Building self-awareness resembles building a house. Here’s how to find the bricks, cement, tools, and architectural design to construct one that’s uniquely yours

Image of a self-awareness house
Image of a self-awareness house
All illustrations by the author (using Creative Commons graphics from Pixabay).

Self-awareness is such a complex idea. We all want to improve it, but many find it hard to unpack the concept. What does it mean to be self-aware?

Over the past few years, I’ve explored this question from many angles. At first, self-awareness seemed to be a primarily spiritual endeavor. I discovered that all my experiences, at any given moment, can be used as raw material for discovering my essence, i.e., that part of my consciousness that remains unchanging.

Even now when I write these words, I feel chills of excitement.

As I kept meditating and exploring other self-awareness techniques…

When people sit in a circle, they can see what used to be hidden.

Photo by VisionPic .net from Pexels

On the last Full Moon, I did it again.

I know I shouldn’t have. The current limits on social gatherings are still quite strict. Yet, the promise of what we would create together was much greater than the perceived risk.

(Note: Although the gathering was bigger than allowed, we did follow social distancing rules and met outdoors.)

Under the cover of the night but with the guidance of the Moon, ten women went into the forest to sit around the fire. Each made her way through the darkness and to the sacred space. There, we knew we could feel safe…

Running with others can give you perspective on how to approach relationships

Photo by Gabin Vallet on Unsplash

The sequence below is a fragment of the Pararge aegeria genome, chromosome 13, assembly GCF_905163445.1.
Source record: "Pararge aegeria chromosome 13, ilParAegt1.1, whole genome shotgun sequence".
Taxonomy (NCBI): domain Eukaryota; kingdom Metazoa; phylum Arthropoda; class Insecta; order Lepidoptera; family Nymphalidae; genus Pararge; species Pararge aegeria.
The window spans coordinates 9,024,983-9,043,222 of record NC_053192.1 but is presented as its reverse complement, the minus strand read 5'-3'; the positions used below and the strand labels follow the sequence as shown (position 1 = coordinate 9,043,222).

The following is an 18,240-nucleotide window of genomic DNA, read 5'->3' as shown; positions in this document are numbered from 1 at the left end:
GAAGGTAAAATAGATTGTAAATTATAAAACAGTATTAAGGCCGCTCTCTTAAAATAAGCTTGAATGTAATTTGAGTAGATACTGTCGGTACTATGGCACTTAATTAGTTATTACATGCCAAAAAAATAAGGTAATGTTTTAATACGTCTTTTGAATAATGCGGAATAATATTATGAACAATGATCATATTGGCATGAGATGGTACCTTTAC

How you run is usually a great metaphor for how you live your life. The way you exert effort, motivate yourself when you're tired, interact with your breath, decide when to slow down and when to speed up — all these elements may reflect how you do other things outside of running.

Then there’s the next level: running with others.

For most of my life, I ran alone. But over the last year, this changed. With lockdown restrictions, running together has been one of the safe outdoor ways of socializing. …

Here’s what can happen when you infuse your practice with Western cultural baggage

Woman doing seated meditation.
Woman doing seated meditation.
Photo by Jan Kopřiva on Unsplash

Mindfulness has established itself as a personal growth technique in the West. We think we understand what it’s all about.

But sometimes, I wonder: do we actually know what we’re doing when we practice mindfulness?

The truth is, your knowledge of mindfulness is probably incomplete. Mine certainly is, too, even though I spent the past five years exploring the caveats of my mind, studying mindfulness at university, and sitting in all kinds of meditation circles. What are we missing? …

I sometimes think about them before falling asleep

Photo by Geraldine Ng on Unsplash

When we talk about how to market ourselves as writers, we rarely discuss this short piece of text that displays next to each of our articles.

The online space that’s so uniquely yours.

The best opportunity to remind your readers who you are… and then, do it again. And again.

I’m talking about your writer’s bio on Medium.

The bio isn’t an easy thing to master. There’s quite a lot of pressure attached to it. How do you make the best possible use of such a limited number of characters? …

The ability to take a break shouldn’t be a privilege